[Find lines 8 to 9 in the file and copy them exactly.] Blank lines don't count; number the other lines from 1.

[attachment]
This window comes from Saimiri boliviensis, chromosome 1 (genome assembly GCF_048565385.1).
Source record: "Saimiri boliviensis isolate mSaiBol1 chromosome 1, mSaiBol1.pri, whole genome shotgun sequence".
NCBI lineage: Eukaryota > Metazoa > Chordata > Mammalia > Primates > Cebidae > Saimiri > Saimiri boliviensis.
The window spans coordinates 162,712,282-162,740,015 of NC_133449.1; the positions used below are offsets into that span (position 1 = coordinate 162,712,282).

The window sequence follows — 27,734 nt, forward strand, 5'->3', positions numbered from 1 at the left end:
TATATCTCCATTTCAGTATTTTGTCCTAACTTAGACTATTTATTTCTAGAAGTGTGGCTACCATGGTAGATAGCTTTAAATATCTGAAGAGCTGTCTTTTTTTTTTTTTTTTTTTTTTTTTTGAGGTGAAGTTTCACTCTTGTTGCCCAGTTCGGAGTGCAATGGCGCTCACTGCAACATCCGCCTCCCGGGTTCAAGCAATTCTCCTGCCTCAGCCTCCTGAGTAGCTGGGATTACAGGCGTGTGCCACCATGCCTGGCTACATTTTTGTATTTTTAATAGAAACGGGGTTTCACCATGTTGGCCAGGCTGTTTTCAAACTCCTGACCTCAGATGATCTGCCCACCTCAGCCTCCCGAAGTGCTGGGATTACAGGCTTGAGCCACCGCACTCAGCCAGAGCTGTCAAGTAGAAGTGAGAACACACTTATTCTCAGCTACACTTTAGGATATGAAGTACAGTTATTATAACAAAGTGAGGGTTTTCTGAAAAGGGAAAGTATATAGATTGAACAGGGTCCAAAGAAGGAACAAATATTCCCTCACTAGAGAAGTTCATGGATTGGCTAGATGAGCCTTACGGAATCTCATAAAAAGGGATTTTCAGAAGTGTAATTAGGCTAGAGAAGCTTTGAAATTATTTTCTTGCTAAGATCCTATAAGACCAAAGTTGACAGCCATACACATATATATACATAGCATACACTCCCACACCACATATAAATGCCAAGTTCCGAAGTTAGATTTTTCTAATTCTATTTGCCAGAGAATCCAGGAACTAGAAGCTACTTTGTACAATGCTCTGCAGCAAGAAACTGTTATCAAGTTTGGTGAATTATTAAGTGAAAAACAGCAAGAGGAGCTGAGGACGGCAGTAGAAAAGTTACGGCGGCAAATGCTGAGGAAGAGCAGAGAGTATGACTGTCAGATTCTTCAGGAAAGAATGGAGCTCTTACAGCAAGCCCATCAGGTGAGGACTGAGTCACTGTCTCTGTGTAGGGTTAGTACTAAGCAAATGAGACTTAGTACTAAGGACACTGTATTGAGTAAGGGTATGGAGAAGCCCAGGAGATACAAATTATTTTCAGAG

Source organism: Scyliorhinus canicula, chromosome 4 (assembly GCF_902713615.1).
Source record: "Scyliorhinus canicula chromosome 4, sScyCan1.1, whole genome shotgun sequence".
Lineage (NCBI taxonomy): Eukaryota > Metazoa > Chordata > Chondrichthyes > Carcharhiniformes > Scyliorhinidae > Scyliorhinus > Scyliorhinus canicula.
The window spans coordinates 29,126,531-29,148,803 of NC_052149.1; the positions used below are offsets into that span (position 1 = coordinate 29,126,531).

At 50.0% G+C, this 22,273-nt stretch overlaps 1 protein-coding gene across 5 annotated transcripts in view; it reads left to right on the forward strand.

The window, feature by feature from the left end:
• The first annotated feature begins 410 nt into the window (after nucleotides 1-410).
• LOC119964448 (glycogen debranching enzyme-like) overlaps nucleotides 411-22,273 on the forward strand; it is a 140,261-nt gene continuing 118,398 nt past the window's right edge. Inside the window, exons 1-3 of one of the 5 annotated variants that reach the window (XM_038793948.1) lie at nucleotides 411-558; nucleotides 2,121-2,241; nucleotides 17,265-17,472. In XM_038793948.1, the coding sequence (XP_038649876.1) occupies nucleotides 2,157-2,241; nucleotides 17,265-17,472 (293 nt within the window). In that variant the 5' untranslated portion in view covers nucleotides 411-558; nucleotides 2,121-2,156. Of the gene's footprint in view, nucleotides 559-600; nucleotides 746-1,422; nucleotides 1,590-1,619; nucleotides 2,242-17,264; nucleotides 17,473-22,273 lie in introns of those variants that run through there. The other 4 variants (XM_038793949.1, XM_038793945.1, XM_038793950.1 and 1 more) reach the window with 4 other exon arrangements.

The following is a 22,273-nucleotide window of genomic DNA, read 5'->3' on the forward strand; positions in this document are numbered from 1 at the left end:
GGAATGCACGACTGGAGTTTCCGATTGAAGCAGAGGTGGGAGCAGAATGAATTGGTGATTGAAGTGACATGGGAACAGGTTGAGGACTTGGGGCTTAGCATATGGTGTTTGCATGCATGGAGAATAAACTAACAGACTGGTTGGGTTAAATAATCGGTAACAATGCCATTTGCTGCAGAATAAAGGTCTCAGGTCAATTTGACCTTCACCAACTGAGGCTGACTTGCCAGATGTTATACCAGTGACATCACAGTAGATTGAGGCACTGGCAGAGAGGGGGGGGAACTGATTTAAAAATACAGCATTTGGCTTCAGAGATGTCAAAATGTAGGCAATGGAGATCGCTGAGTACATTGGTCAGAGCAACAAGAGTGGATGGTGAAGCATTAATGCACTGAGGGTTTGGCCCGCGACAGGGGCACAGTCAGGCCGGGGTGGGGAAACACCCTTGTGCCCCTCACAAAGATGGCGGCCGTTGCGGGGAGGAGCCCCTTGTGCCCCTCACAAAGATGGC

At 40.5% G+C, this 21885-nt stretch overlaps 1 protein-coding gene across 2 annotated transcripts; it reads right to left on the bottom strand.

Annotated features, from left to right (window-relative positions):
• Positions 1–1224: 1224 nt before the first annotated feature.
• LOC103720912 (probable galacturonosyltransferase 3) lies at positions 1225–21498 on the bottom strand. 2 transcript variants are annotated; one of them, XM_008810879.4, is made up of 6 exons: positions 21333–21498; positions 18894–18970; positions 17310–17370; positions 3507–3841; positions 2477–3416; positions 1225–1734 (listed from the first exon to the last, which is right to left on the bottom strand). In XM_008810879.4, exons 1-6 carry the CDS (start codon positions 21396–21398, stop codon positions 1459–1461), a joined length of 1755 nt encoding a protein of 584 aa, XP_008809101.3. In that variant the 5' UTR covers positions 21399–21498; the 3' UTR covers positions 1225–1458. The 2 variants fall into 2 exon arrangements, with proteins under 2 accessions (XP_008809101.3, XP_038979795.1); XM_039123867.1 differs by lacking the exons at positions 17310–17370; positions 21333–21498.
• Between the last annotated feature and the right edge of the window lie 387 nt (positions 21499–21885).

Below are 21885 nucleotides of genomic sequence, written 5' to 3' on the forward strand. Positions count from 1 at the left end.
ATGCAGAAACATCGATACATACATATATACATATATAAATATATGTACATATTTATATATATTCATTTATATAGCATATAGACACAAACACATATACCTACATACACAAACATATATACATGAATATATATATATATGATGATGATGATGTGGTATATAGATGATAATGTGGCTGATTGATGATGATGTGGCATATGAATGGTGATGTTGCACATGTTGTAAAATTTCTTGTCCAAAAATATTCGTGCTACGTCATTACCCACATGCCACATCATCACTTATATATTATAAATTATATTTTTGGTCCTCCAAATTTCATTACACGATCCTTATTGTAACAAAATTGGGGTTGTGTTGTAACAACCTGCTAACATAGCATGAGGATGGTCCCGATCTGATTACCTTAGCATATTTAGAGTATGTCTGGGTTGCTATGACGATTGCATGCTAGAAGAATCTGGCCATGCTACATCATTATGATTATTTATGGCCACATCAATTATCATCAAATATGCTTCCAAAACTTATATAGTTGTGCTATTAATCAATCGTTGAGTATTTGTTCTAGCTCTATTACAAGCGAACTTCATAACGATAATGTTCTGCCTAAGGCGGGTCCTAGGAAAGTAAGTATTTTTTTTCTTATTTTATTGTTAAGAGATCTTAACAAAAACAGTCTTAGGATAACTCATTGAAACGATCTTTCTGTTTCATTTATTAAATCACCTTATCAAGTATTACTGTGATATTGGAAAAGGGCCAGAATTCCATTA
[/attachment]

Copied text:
Source record: "Scyliorhinus canicula chromosome 4, sScyCan1.1, whole genome shotgun sequence".
Lineage (NCBI taxonomy): Eukaryota > Metazoa > Chordata > Chondrichthyes > Carcharhiniformes > Scyliorhinidae > Scyliorhinus > Scyliorhinus canicula.